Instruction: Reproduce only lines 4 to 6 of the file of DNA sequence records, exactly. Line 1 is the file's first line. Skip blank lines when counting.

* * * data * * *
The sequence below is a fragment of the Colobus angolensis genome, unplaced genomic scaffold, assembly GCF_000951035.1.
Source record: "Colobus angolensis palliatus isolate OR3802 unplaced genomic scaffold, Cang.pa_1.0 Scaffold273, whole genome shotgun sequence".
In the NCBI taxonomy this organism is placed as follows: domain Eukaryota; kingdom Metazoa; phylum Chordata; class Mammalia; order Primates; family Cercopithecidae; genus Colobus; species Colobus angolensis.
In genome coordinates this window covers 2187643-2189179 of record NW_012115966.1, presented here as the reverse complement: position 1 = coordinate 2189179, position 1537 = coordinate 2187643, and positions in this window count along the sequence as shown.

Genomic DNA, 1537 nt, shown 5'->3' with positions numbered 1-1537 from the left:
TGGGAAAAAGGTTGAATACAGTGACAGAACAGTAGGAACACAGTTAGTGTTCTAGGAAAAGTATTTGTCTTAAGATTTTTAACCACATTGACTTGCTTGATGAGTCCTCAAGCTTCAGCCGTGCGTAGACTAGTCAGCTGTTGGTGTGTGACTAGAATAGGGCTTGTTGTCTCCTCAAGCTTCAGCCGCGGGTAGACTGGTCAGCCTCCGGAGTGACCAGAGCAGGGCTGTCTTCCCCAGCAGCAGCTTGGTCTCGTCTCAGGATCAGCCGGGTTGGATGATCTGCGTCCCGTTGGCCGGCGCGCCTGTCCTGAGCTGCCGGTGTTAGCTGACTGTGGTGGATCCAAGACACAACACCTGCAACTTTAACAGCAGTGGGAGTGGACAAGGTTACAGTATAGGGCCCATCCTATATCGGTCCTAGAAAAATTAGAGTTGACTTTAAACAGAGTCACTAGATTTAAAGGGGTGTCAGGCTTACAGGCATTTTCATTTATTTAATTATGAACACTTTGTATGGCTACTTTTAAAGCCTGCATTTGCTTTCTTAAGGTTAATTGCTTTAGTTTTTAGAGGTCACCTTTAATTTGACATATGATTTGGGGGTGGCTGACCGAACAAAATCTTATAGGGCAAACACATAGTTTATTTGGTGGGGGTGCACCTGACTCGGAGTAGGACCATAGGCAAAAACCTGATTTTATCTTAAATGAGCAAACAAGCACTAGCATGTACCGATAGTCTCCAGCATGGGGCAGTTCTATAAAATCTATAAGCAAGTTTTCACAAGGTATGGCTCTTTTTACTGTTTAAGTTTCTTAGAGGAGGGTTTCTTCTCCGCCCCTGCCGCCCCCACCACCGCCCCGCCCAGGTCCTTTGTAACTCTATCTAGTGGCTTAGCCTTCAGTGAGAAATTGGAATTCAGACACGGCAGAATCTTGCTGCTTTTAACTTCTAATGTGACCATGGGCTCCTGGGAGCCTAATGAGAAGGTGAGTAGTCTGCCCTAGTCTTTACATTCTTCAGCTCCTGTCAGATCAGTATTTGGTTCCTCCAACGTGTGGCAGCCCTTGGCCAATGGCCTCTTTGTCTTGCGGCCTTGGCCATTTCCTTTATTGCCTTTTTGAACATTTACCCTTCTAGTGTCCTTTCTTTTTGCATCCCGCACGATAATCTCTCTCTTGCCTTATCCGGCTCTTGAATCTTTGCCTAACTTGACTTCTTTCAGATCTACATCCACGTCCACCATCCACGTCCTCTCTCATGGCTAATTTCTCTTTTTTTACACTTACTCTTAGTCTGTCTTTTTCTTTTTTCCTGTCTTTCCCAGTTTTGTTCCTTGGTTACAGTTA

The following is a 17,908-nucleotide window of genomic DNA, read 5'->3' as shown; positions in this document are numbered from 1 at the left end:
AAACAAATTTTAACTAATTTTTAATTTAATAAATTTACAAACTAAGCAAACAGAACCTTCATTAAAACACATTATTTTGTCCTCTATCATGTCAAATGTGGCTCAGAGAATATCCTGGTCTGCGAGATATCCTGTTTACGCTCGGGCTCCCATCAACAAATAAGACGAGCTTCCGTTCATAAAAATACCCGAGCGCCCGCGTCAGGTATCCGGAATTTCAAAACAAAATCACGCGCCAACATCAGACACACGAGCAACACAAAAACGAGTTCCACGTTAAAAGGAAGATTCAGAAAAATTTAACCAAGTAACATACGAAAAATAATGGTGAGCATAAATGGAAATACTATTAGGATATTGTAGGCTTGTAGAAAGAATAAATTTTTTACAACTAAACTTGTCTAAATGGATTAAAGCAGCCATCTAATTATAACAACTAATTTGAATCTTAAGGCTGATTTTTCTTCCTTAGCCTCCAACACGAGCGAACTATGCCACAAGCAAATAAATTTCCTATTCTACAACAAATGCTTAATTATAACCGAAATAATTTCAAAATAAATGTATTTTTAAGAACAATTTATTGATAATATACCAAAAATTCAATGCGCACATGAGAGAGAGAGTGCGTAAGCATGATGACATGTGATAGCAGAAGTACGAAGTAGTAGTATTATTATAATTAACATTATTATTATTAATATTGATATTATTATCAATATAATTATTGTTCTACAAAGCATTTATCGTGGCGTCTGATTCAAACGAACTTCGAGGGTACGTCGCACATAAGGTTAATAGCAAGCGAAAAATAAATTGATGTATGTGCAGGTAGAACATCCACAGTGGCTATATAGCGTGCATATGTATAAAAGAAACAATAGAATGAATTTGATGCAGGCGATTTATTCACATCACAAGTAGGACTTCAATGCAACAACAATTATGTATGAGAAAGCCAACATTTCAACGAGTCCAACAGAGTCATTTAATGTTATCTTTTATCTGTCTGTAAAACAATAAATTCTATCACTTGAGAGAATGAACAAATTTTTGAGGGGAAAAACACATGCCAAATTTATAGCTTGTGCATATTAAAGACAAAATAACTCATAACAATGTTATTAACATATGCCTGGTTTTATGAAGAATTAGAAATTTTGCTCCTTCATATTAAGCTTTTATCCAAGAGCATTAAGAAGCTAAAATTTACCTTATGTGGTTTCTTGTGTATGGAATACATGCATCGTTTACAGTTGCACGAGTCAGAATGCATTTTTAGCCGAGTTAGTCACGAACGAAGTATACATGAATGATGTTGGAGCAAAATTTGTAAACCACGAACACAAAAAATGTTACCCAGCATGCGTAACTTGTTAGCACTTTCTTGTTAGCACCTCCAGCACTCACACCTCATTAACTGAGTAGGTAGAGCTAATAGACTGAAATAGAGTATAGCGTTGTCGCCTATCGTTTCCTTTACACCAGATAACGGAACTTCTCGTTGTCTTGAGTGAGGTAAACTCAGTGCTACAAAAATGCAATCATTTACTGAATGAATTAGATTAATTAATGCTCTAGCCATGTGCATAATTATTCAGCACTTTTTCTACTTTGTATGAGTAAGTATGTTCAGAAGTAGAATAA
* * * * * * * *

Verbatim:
In genome coordinates this window covers 2187643-2189179 of record NW_012115966.1, presented here as the reverse complement: position 1 = coordinate 2189179, position 1537 = coordinate 2187643, and positions in this window count along the sequence as shown.

Genomic DNA, 1537 nt, shown 5'->3' with positions numbered 1-1537 from the left:
TGGGAAAAAGGTTGAATACAGTGACAGAACAGTAGGAACACAGTTAGTGTTCTAGGAAAAGTATTTGTCTTAAGATTTTTAACCACATTGACTTGCTTGATGAGTCCTCAAGCTTCAGCCGTGCGTAGACTAGTCAGCTGTTGGTGTGTGACTAGAATAGGGCTTGTTGTCTCCTCAAGCTTCAGCCGCGGGTAGACTGGTCAGCCTCCGGAGTGACCAGAGCAGGGCTGTCTTCCCCAGCAGCAGCTTGGTCTCGTCTCAGGATCAGCCGGGTTGGATGATCTGCGTCCCGTTGGCCGGCGCGCCTGTCCTGAGCTGCCGGTGTTAGCTGACTGTGGTGGATCCAAGACACAACACCTGCAACTTTAACAGCAGTGGGAGTGGACAAGGTTACAGTATAGGGCCCATCCTATATCGGTCCTAGAAAAATTAGAGTTGACTTTAAACAGAGTCACTAGATTTAAAGGGGTGTCAGGCTTACAGGCATTTTCATTTATTTAATTATGAACACTTTGTATGGCTACTTTTAAAGCCTGCATTTGCTTTCTTAAGGTTAATTGCTTTAGTTTTTAGAGGTCACCTTTAATTTGACATATGATTTGGGGGTGGCTGACCGAACAAAATCTTATAGGGCAAACACATAGTTTATTTGGTGGGGGTGCACCTGACTCGGAGTAGGACCATAGGCAAAAACCTGATTTTATCTTAAATGAGCAAACAAGCACTAGCATGTACCGATAGTCTCCAGCATGGGGCAGTTCTATAAAATCTATAAGCAAGTTTTCACAAGGTATGGCTCTTTTTACTGTTTAAGTTTCTTAGAGGAGGGTTTCTTCTCCGCCCCTGCCGCCCCCACCACCGCCCCGCCCAGGTCCTTTGTAACTCTATCTAGTGGCTTAGCCTTCAGTGAGAAATTGGAATTCAGACACGGCAGAATCTTGCTGCTTTTAACTTCTAATGTGACCATGGGCTCCTGGGAGCCTAATGAGAAGGTGAGTAGTCTGCCCTAGTCTTTACATTCTTCAGCTCCTGTCAGATCAGTATTTGGTTCCTCCAACGTGTGGCAGCCCTTGGCCAATGGCCTCTTTGTCTTGCGGCCTTGGCCATTTCCTTTATTGCCTTTTTGAACATTTACCCTTCTAGTGTCCTTTCTTTTTGCATCCCGCACGATAATCTCTCTCTTGCCTTATCCGGCTCTTGAATCTTTGCCTAACTTGACTTCTTTCAGATCTACATCCACGTCCACCATCCACGTCCTCTCTCATGGCTAATTTCTCTTTTTTTACACTTACTCTTAGTCTGTCTTTTTCTTTTTTCCTGTCTTTCCCAGTTTTGTTCCTTGGTTACAGTTA